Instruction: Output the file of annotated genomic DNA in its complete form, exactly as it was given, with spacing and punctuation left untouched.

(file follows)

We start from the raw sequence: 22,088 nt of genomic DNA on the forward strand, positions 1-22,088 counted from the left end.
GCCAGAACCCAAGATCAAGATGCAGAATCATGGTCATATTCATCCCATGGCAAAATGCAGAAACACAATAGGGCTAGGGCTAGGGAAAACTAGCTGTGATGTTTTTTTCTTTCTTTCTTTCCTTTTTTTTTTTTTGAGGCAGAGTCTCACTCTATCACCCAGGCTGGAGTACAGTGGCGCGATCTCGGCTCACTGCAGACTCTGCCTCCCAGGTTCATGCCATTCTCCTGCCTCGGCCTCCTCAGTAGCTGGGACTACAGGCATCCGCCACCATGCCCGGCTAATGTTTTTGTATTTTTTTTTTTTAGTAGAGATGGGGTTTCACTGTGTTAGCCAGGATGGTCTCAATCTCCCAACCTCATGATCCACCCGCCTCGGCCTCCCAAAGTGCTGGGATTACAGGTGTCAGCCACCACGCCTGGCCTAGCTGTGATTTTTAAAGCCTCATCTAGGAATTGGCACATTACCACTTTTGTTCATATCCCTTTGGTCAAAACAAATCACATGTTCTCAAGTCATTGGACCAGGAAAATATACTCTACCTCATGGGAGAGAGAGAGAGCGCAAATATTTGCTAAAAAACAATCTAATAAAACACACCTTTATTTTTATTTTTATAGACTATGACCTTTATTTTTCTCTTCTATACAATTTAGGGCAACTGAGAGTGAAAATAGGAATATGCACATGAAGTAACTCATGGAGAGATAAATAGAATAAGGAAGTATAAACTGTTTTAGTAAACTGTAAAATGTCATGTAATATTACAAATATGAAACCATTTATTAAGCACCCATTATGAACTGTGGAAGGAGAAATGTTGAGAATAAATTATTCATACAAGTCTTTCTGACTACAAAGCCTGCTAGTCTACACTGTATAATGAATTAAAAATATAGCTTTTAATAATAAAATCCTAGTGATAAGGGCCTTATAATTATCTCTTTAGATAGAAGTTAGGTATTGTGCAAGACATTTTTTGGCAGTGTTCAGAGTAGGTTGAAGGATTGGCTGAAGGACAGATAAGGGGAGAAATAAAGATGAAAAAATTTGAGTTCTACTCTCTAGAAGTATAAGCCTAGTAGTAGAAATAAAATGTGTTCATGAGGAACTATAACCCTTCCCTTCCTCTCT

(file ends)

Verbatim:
We start from the raw sequence: 22,088 nt of genomic DNA on the forward strand, positions 1-22,088 counted from the left end.
GCCAGAACCCAAGATCAAGATGCAGAATCATGGTCATATTCATCCCATGGCAAAATGCAGAAACACAATAGGGCTAGGGCTAGGGAAAACTAGCTGTGATGTTTTTTTCTTTCTTTCTTTCCTTTTTTTTTTTTTGAGGCAGAGTCTCACTCTATCACCCAGGCTGGAGTACAGTGGCGCGATCTCGGCTCACTGCAGACTCTGCCTCCCAGGTTCATGCCATTCTCCTGCCTCGGCCTCCTCAGTAGCTGGGACTACAGGCATCCGCCACCATGCCCGGCTAATGTTTTTGTATTTTTTTTTTTTAGTAGAGATGGGGTTTCACTGTGTTAGCCAGGATGGTCTCAATCTCCCAACCTCATGATCCACCCGCCTCGGCCTCCCAAAGTGCTGGGATTACAGGTGTCAGCCACCACGCCTGGCCTAGCTGTGATTTTTAAAGCCTCATCTAGGAATTGGCACATTACCACTTTTGTTCATATCCCTTTGGTCAAAACAAATCACATGTTCTCAAGTCATTGGACCAGGAAAATATACTCTACCTCATGGGAGAGAGAGAGAGCGCAAATATTTGCTAAAAAACAATCTAATAAAACACACCTTTATTTTTATTTTTATAGACTATGACCTTTATTTTTCTCTTCTATACAATTTAGGGCAACTGAGAGTGAAAATAGGAATATGCACATGAAGTAACTCATGGAGAGATAAATAGAATAAGGAAGTATAAACTGTTTTAGTAAACTGTAAAATGTCATGTAATATTACAAATATGAAACCATTTATTAAGCACCCATTATGAACTGTGGAAGGAGAAATGTTGAGAATAAATTATTCATACAAGTCTTTCTGACTACAAAGCCTGCTAGTCTACACTGTATAATGAATTAAAAATATAGCTTTTAATAATAAAATCCTAGTGATAAGGGCCTTATAATTATCTCTTTAGATAGAAGTTAGGTATTGTGCAAGACATTTTTTGGCAGTGTTCAGAGTAGGTTGAAGGATTGGCTGAAGGACAGATAAGGGGAGAAATAAAGATGAAAAAATTTGAGTTCTACTCTCTAGAAGTATAAGCCTAGTAGTAGAAATAAAATGTGTTCATGAGGAACTATAACCCTTCCCTTCCTCTCT